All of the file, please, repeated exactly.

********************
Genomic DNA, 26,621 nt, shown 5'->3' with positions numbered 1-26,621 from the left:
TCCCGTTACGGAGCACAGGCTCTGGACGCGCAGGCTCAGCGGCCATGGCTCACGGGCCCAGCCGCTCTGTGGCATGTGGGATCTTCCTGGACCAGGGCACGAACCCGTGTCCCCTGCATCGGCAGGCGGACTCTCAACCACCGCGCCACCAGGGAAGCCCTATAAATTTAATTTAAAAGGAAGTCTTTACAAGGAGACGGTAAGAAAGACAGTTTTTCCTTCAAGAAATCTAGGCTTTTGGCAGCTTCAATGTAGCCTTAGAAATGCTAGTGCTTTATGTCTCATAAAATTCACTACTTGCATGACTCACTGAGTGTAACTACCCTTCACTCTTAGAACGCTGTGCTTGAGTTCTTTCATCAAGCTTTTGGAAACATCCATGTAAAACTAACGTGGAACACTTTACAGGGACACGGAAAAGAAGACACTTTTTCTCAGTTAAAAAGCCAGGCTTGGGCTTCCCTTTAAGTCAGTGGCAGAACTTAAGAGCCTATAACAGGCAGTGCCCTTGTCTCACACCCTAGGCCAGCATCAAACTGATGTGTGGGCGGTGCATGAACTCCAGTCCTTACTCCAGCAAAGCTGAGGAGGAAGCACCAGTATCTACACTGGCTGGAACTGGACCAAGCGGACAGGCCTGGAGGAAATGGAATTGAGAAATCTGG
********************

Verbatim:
Genomic DNA, 26,621 nt, shown 5'->3' with positions numbered 1-26,621 from the left:
TCCCGTTACGGAGCACAGGCTCTGGACGCGCAGGCTCAGCGGCCATGGCTCACGGGCCCAGCCGCTCTGTGGCATGTGGGATCTTCCTGGACCAGGGCACGAACCCGTGTCCCCTGCATCGGCAGGCGGACTCTCAACCACCGCGCCACCAGGGAAGCCCTATAAATTTAATTTAAAAGGAAGTCTTTACAAGGAGACGGTAAGAAAGACAGTTTTTCCTTCAAGAAATCTAGGCTTTTGGCAGCTTCAATGTAGCCTTAGAAATGCTAGTGCTTTATGTCTCATAAAATTCACTACTTGCATGACTCACTGAGTGTAACTACCCTTCACTCTTAGAACGCTGTGCTTGAGTTCTTTCATCAAGCTTTTGGAAACATCCATGTAAAACTAACGTGGAACACTTTACAGGGACACGGAAAAGAAGACACTTTTTCTCAGTTAAAAAGCCAGGCTTGGGCTTCCCTTTAAGTCAGTGGCAGAACTTAAGAGCCTATAACAGGCAGTGCCCTTGTCTCACACCCTAGGCCAGCATCAAACTGATGTGTGGGCGGTGCATGAACTCCAGTCCTTACTCCAGCAAAGCTGAGGAGGAAGCACCAGTATCTACACTGGCTGGAACTGGACCAAGCGGACAGGCCTGGAGGAAATGGAATTGAGAAATCTGG